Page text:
In the past, keiba jyo (horse racecourse) was considered a rough place, often occupied by old men betting their lives away. Today keiba has transformed itself, becoming a fashionable and fun event for young Japanese, men, women and even families. Winning is still important, but there are a lot more to enjoy at horse racecourses.
Today we’ll take you on a day trip to Tokyo horse racecourse, the biggest horse racetrack in Japan, and introduce you to the basics of keiba and how to enjoy a day at the race track.
There are 25 horse racecourses in Japan, and Tokyo has Tokyo Racecourse (東京競馬場) in Fuchu and Oi Racecourse in Shinagawa. Tokyo Racecourse is in Fuchu, which is only 24 minutes away from Shinjuku on the Keio Line. The racecourse is only two minutes on foot the Keio Line Fuchu Keiba Seimon Mae Station.
Once you get there, buy an entry ticket for ¥200 and start exploring the course and its facilities.
How to place your bet
Unfortunately keiba terminology and betting system are difficult to understand. That’s why some racecourses started free on-site seminars on betting. But you don’t have to understand all the complex details, so have a look at a simple guide on betting in Japan and see how you go.
単勝 (Win): Your horse wins, you get paid.
複勝 (Place): You win if your horse gets at least 3rd place.
馬連 (Quinella): Pick two horses. You win if they come first and second and order doesn’t matter.
馬単 (Exacta): Similar to quinella, but you have to get the order right. Pick the first- and second-place horses.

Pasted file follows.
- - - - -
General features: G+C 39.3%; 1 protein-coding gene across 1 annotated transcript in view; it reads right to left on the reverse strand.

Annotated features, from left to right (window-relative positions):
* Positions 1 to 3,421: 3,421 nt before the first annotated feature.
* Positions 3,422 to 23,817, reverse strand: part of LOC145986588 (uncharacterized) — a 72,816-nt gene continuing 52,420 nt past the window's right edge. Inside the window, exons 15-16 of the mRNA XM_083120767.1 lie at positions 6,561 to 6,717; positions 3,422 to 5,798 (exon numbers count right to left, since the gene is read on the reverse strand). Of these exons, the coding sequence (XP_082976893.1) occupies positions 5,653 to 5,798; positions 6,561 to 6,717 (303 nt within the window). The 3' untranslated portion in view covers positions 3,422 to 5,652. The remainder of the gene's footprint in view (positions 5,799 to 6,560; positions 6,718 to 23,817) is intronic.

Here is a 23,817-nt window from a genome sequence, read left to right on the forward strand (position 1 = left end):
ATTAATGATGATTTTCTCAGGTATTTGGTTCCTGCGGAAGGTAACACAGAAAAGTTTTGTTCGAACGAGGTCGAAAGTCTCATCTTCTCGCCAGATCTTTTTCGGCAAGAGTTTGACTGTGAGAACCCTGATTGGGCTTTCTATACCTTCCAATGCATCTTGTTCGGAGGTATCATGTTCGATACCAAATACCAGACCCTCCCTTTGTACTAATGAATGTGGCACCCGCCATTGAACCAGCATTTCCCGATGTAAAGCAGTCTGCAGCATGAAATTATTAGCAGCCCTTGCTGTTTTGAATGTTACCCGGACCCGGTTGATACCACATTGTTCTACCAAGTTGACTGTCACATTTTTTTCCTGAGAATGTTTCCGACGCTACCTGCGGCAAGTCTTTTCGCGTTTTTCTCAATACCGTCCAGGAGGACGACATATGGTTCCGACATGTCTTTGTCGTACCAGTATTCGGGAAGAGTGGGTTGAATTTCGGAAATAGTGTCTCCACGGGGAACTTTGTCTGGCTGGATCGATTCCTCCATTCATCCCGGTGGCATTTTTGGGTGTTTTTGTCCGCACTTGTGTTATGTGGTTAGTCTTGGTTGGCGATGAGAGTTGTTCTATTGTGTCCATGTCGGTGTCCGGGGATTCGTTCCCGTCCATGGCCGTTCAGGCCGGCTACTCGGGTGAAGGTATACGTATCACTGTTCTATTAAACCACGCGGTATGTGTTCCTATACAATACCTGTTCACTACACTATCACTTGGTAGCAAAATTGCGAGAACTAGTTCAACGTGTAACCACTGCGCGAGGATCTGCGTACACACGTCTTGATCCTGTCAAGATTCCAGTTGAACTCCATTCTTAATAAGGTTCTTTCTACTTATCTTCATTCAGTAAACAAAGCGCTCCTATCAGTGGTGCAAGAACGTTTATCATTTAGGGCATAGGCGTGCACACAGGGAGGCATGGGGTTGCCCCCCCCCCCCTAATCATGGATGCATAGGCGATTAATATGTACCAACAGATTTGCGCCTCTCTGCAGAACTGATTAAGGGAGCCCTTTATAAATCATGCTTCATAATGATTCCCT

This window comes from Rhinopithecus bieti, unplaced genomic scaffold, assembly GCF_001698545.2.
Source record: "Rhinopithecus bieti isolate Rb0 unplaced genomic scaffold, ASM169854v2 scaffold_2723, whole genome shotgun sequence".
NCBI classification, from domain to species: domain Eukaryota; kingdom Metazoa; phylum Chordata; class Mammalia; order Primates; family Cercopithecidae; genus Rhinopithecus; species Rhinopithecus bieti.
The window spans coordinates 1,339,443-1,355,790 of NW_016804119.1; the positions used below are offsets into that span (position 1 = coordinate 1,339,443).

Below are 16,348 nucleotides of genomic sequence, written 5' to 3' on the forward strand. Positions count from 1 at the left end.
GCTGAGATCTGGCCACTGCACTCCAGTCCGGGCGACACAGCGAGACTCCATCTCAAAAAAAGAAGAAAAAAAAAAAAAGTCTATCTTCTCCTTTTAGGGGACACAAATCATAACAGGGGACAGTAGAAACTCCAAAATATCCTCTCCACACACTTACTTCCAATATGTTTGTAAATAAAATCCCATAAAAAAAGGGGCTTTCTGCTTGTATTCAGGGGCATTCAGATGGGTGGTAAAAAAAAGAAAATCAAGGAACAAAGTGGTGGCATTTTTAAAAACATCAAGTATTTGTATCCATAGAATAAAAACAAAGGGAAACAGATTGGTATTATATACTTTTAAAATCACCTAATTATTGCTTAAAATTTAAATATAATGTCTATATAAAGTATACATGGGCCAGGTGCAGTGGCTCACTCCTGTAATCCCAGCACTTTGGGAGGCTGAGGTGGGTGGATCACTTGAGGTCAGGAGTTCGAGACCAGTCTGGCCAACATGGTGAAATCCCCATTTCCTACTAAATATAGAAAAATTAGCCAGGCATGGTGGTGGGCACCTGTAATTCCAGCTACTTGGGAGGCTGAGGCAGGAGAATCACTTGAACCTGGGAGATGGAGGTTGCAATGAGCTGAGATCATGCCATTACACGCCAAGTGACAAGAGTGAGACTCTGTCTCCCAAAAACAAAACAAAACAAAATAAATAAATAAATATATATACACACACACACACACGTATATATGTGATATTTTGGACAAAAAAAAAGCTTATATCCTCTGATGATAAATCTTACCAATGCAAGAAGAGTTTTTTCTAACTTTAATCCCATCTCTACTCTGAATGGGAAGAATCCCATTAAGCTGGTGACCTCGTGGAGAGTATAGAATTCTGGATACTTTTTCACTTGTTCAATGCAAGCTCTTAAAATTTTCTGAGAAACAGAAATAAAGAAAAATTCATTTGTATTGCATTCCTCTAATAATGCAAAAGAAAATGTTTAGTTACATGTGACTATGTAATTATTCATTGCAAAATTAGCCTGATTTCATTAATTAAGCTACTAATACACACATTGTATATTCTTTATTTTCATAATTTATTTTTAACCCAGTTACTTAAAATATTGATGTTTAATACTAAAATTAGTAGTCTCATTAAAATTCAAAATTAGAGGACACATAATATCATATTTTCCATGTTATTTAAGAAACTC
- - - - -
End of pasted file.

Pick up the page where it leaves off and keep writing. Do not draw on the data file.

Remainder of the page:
３連複 (Trio): Pick three horses. You get paid if they come first, second and third, and order doesn’t matter.
３連単 (Trifecta): Pick the first-, second- and third-place finishers in exact order.
WIN5: The lotto of keiba. Buy a ¥100 ticket and you could win as much as ¥600 million if you manage to pick the winner of five specially designated races.
Why don’t you check out horses at the paddock first before you start betting?
If you understand Japanese, visit the beginners’ seminar booth run by the Japan Racing Association. They currently offer two short courses, one on how to fill out forms for tickets and the other on how to understand keiba newspapers. It takes about 20 minutes and it’s free for everyone.
Once you fill out forms, take them to a ticketing machine and get tickets.
Dining at Racecourse
The racecourse begins its first race around 10am and the last race around 4:30pm. So if you are keen, you can spend all day there.
So you might have to eat three times there, but don’t worry. There are over 100 restaurants and eateries offering a wide range of food, from Japanese B-level gourmet to find dining on the top floor (probably for winners;-).
Win or lose, have a quick visit at the souvenir shop on the ground floor at Fuji View Stand. They have a variety of memorabilias including kawaii famous horse stuffed dolls.
If you are getting off at Fuchu Station and want to walk to the racecourse, it’ll take you about 20 – 25 minutes. But it’s worth a walk as you’ll be able to drop by the beautiful Ookunitama Shrine. Go in there and try an omikuji (fortune telling paper) to see how lucky you are on that day.[Video]